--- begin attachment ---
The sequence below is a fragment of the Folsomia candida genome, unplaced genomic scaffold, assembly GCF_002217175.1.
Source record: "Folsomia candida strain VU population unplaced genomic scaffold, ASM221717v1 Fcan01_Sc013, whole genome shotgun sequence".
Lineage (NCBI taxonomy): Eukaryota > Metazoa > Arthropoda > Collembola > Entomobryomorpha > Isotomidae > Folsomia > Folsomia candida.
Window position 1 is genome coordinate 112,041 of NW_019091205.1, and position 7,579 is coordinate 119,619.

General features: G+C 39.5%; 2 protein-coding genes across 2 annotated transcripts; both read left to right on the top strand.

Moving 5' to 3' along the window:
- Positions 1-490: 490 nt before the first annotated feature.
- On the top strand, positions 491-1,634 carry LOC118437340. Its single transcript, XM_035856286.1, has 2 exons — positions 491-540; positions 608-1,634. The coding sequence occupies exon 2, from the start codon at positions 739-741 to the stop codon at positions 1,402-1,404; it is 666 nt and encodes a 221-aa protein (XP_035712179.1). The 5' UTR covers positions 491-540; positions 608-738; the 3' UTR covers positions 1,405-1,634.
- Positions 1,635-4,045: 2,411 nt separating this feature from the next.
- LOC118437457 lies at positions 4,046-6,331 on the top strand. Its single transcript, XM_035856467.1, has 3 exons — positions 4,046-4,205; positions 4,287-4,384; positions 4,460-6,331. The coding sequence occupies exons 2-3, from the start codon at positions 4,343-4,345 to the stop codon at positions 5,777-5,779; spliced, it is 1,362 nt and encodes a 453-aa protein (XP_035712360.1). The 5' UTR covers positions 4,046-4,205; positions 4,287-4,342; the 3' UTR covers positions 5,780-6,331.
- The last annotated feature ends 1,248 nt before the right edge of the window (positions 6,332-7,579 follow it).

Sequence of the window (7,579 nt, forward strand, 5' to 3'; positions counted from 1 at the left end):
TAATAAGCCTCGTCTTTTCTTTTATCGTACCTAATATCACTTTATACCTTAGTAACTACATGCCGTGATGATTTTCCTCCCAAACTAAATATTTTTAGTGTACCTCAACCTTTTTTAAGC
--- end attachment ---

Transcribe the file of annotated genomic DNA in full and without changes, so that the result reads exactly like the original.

The sequence below is a fragment of the Folsomia candida genome, unplaced genomic scaffold, assembly GCF_002217175.1.
Source record: "Folsomia candida strain VU population unplaced genomic scaffold, ASM221717v1 Fcan01_Sc013, whole genome shotgun sequence".
Lineage (NCBI taxonomy): Eukaryota > Metazoa > Arthropoda > Collembola > Entomobryomorpha > Isotomidae > Folsomia > Folsomia candida.
Window position 1 is genome coordinate 112,041 of NW_019091205.1, and position 7,579 is coordinate 119,619.

General features: G+C 39.5%; 2 protein-coding genes across 2 annotated transcripts; both read left to right on the top strand.

Moving 5' to 3' along the window:
- Positions 1-490: 490 nt before the first annotated feature.
- On the top strand, positions 491-1,634 carry LOC118437340. Its single transcript, XM_035856286.1, has 2 exons — positions 491-540; positions 608-1,634. The coding sequence occupies exon 2, from the start codon at positions 739-741 to the stop codon at positions 1,402-1,404; it is 666 nt and encodes a 221-aa protein (XP_035712179.1). The 5' UTR covers positions 491-540; positions 608-738; the 3' UTR covers positions 1,405-1,634.
- Positions 1,635-4,045: 2,411 nt separating this feature from the next.
- LOC118437457 lies at positions 4,046-6,331 on the top strand. Its single transcript, XM_035856467.1, has 3 exons — positions 4,046-4,205; positions 4,287-4,384; positions 4,460-6,331. The coding sequence occupies exons 2-3, from the start codon at positions 4,343-4,345 to the stop codon at positions 5,777-5,779; spliced, it is 1,362 nt and encodes a 453-aa protein (XP_035712360.1). The 5' UTR covers positions 4,046-4,205; positions 4,287-4,342; the 3' UTR covers positions 5,780-6,331.
- The last annotated feature ends 1,248 nt before the right edge of the window (positions 6,332-7,579 follow it).

Sequence of the window (7,579 nt, forward strand, 5' to 3'; positions counted from 1 at the left end):
TAATAAGCCTCGTCTTTTCTTTTATCGTACCTAATATCACTTTATACCTTAGTAACTACATGCCGTGATGATTTTCCTCCCAAACTAAATATTTTTAGTGTACCTCAACCTTTTTTAAGC